[Commentary] GROW with agroforestry, a step towards sustainable land management

  • A recent report from NITI Aayog on the greening and restoration of wastelands with agroforestry, focusses on sequestering carbon to combat climate change and addressing the sub-optimal use of arable land.
  • At present, the total area under agroforestry is about 28 million hectares that covers about 8.65% of India’s geographical area, while 16.96% of land area is still categorised as ‘wasteland’.
  • Geo-spatial tools such as remote sensing and geographic information system have helped not only in locating inaccessible lands for agroforestry potential, but are also expected to help farmers in taking informed decisions about cultivation.
  • The views in the commentary are that of the author.

Agroforestry, the amalgamation of agriculture and forestry within the same land area, may seem straightforward, yet its intricacies often require significant scientific intervention to optimise outcomes.

Traditional methods for evaluating, accounting and studying biophysical parameters of remote or inaccessible wastelands have become increasingly expensive and time-consuming over time. Obtaining information from landowners is frequently incomplete, inadequate and constrained by the challenges of incorporating timely changes. The data presently available, falls short of providing a comprehensive understanding for effective land management, making it challenging to distinguish the impacts of increased anthropogenic activity from those of climate change. Scientific intervention therefore, has become imperative.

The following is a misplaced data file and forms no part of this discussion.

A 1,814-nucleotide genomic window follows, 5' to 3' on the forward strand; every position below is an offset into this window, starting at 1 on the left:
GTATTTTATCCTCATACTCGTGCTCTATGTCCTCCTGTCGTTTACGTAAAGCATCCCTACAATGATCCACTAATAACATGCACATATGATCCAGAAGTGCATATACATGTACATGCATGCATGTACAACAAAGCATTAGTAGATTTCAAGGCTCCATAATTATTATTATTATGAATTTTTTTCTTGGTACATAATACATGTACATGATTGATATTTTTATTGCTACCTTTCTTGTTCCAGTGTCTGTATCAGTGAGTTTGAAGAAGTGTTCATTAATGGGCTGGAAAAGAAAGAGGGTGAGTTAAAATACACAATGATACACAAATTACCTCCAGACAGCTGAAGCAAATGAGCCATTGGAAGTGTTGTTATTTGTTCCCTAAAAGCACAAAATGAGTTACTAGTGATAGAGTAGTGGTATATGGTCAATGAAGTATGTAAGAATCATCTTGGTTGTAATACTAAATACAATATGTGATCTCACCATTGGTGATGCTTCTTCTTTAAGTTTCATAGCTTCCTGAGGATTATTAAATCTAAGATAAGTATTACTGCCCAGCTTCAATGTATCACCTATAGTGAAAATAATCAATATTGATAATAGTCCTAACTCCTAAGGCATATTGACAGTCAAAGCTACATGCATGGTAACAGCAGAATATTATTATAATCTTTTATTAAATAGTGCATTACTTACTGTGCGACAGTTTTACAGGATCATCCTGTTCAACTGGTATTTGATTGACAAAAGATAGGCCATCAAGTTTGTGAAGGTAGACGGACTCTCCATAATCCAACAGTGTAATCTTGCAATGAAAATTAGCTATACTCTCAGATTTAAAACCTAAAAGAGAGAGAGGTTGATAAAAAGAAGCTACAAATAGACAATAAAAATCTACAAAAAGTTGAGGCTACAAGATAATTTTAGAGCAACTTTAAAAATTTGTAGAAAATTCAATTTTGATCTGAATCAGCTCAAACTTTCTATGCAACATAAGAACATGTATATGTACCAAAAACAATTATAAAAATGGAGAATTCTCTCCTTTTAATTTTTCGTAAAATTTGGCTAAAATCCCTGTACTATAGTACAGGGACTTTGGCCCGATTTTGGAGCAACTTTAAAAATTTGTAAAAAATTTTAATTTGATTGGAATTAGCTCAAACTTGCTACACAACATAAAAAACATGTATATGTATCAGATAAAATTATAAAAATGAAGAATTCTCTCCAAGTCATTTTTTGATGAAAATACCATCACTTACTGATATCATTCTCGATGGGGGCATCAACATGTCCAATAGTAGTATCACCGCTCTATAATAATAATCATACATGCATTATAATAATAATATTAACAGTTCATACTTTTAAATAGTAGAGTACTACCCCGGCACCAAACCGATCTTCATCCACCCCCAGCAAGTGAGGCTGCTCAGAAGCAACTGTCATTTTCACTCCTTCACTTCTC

The integration of geo-spatial tools, particularly remote sensing and geographic information system (GIS), has proven indispensable in overcoming these challenges. Satellite data, harnessed through remote sensing and maneuvered through GIS, not only addresses these limitations but also provides a more robust decision support system. This approach aids in prioritising wasteland areas for enhanced productivity.

The recent report Greening and Restoration of Wasteland (GROW) with Agroforestry from NITI Aayog covers three areas for agroforestry promotion: reducing import of wood and wood products; carbon sequestration to combat climate change at global and national level; and addressing sub-optimal use of arable land. The initiative contains promising recommendations.

Cultivating spices in a forest in Kerala. Photo by Vignesh Vinod/Pexels.
Cultivating spices in a forest in Kerala. Photo by Vignesh Vinod/Pexels.

Agroforestry and its accrued benefits

The GROW with Agroforestry initiative will yield a natural resource-based spatial data, geospatial technology and spatial modelling which will lead to tremendous scope in developing decision support systems for natural resources mapping in the agroforestry sector. The progress in promoting agroforestry was held back due to lack of suitable information and adequate data sets. With multi-sectoral approach, multi-institutional participation and multi-department coordination, the limitation is very likely to vanish.

Agroforestry suitability of an area is one special form of land evaluation that is very pertinent to understand in the current times when there is huge pressure on the land as essential yet a limited commodity. At present agroforestry is practised in 8.65% of India’s geographical area, covering 28.42 million ha, while 16.96% of area is still categorised as ‘wasteland’. In order to get the entire wasteland under GROW, the initiative aims to triple the agroforestry extent by year 2030.